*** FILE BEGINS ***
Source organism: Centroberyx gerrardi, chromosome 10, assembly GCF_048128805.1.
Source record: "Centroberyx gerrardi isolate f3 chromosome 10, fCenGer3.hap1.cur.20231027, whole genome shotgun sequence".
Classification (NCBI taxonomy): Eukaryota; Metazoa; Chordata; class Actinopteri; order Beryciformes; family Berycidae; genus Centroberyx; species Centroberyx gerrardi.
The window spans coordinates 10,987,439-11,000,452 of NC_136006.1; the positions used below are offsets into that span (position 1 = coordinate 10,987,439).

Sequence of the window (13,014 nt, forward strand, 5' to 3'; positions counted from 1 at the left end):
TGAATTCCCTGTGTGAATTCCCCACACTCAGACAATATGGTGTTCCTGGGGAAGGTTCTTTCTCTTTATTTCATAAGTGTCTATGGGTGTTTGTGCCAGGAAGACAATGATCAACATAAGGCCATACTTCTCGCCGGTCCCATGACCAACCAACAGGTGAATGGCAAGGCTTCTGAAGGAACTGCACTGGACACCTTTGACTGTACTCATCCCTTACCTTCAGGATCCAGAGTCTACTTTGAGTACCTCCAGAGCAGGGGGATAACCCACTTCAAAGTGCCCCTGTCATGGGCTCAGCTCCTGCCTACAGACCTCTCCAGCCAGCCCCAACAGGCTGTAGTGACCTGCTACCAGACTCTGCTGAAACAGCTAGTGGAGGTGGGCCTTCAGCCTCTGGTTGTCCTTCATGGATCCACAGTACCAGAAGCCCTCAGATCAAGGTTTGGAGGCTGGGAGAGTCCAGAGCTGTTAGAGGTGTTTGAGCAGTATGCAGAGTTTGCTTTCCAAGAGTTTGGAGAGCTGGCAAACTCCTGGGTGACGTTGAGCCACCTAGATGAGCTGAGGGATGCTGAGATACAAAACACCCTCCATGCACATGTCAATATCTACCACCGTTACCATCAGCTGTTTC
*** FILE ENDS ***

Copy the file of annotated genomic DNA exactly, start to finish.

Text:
Source organism: Centroberyx gerrardi, chromosome 10, assembly GCF_048128805.1.
Source record: "Centroberyx gerrardi isolate f3 chromosome 10, fCenGer3.hap1.cur.20231027, whole genome shotgun sequence".
Classification (NCBI taxonomy): Eukaryota; Metazoa; Chordata; class Actinopteri; order Beryciformes; family Berycidae; genus Centroberyx; species Centroberyx gerrardi.
The window spans coordinates 10,987,439-11,000,452 of NC_136006.1; the positions used below are offsets into that span (position 1 = coordinate 10,987,439).

Sequence of the window (13,014 nt, forward strand, 5' to 3'; positions counted from 1 at the left end):
TGAATTCCCTGTGTGAATTCCCCACACTCAGACAATATGGTGTTCCTGGGGAAGGTTCTTTCTCTTTATTTCATAAGTGTCTATGGGTGTTTGTGCCAGGAAGACAATGATCAACATAAGGCCATACTTCTCGCCGGTCCCATGACCAACCAACAGGTGAATGGCAAGGCTTCTGAAGGAACTGCACTGGACACCTTTGACTGTACTCATCCCTTACCTTCAGGATCCAGAGTCTACTTTGAGTACCTCCAGAGCAGGGGGATAACCCACTTCAAAGTGCCCCTGTCATGGGCTCAGCTCCTGCCTACAGACCTCTCCAGCCAGCCCCAACAGGCTGTAGTGACCTGCTACCAGACTCTGCTGAAACAGCTAGTGGAGGTGGGCCTTCAGCCTCTGGTTGTCCTTCATGGATCCACAGTACCAGAAGCCCTCAGATCAAGGTTTGGAGGCTGGGAGAGTCCAGAGCTGTTAGAGGTGTTTGAGCAGTATGCAGAGTTTGCTTTCCAAGAGTTTGGAGAGCTGGCAAACTCCTGGGTGACGTTGAGCCACCTAGATGAGCTGAGGGATGCTGAGATACAAAACACCCTCCATGCACATGTCAATATCTACCACCGTTACCATCAGCTGTTTC